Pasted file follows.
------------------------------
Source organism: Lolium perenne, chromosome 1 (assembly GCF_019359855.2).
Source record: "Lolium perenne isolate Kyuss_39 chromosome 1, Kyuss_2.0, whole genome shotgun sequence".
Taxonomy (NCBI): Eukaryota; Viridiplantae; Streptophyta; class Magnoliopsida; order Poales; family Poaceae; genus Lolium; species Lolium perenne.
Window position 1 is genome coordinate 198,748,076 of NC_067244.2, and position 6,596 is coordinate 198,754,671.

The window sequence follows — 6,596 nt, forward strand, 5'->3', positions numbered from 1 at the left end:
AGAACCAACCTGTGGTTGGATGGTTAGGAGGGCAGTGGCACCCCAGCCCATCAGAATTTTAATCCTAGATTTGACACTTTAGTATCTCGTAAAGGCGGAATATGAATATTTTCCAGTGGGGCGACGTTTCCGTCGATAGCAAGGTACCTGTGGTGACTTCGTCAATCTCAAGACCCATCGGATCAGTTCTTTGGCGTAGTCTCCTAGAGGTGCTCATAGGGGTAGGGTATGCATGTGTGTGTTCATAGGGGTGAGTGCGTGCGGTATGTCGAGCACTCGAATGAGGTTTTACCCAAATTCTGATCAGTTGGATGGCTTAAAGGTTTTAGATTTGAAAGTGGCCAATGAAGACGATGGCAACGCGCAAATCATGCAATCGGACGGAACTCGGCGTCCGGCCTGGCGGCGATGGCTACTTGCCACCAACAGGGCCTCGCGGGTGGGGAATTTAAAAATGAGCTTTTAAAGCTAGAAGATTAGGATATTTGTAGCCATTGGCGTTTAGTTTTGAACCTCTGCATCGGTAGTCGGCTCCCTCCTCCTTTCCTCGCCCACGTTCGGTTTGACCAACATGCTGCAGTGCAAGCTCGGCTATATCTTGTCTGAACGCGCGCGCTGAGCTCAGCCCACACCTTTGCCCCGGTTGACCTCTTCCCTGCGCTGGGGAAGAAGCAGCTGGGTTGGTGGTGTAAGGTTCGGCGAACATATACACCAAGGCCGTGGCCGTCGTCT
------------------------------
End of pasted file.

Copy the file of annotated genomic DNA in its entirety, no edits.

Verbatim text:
Source organism: Lolium perenne, chromosome 1 (assembly GCF_019359855.2).
Source record: "Lolium perenne isolate Kyuss_39 chromosome 1, Kyuss_2.0, whole genome shotgun sequence".
Taxonomy (NCBI): Eukaryota; Viridiplantae; Streptophyta; class Magnoliopsida; order Poales; family Poaceae; genus Lolium; species Lolium perenne.
Window position 1 is genome coordinate 198,748,076 of NC_067244.2, and position 6,596 is coordinate 198,754,671.

The window sequence follows — 6,596 nt, forward strand, 5'->3', positions numbered from 1 at the left end:
AGAACCAACCTGTGGTTGGATGGTTAGGAGGGCAGTGGCACCCCAGCCCATCAGAATTTTAATCCTAGATTTGACACTTTAGTATCTCGTAAAGGCGGAATATGAATATTTTCCAGTGGGGCGACGTTTCCGTCGATAGCAAGGTACCTGTGGTGACTTCGTCAATCTCAAGACCCATCGGATCAGTTCTTTGGCGTAGTCTCCTAGAGGTGCTCATAGGGGTAGGGTATGCATGTGTGTGTTCATAGGGGTGAGTGCGTGCGGTATGTCGAGCACTCGAATGAGGTTTTACCCAAATTCTGATCAGTTGGATGGCTTAAAGGTTTTAGATTTGAAAGTGGCCAATGAAGACGATGGCAACGCGCAAATCATGCAATCGGACGGAACTCGGCGTCCGGCCTGGCGGCGATGGCTACTTGCCACCAACAGGGCCTCGCGGGTGGGGAATTTAAAAATGAGCTTTTAAAGCTAGAAGATTAGGATATTTGTAGCCATTGGCGTTTAGTTTTGAACCTCTGCATCGGTAGTCGGCTCCCTCCTCCTTTCCTCGCCCACGTTCGGTTTGACCAACATGCTGCAGTGCAAGCTCGGCTATATCTTGTCTGAACGCGCGCGCTGAGCTCAGCCCACACCTTTGCCCCGGTTGACCTCTTCCCTGCGCTGGGGAAGAAGCAGCTGGGTTGGTGGTGTAAGGTTCGGCGAACATATACACCAAGGCCGTGGCCGTCGTCT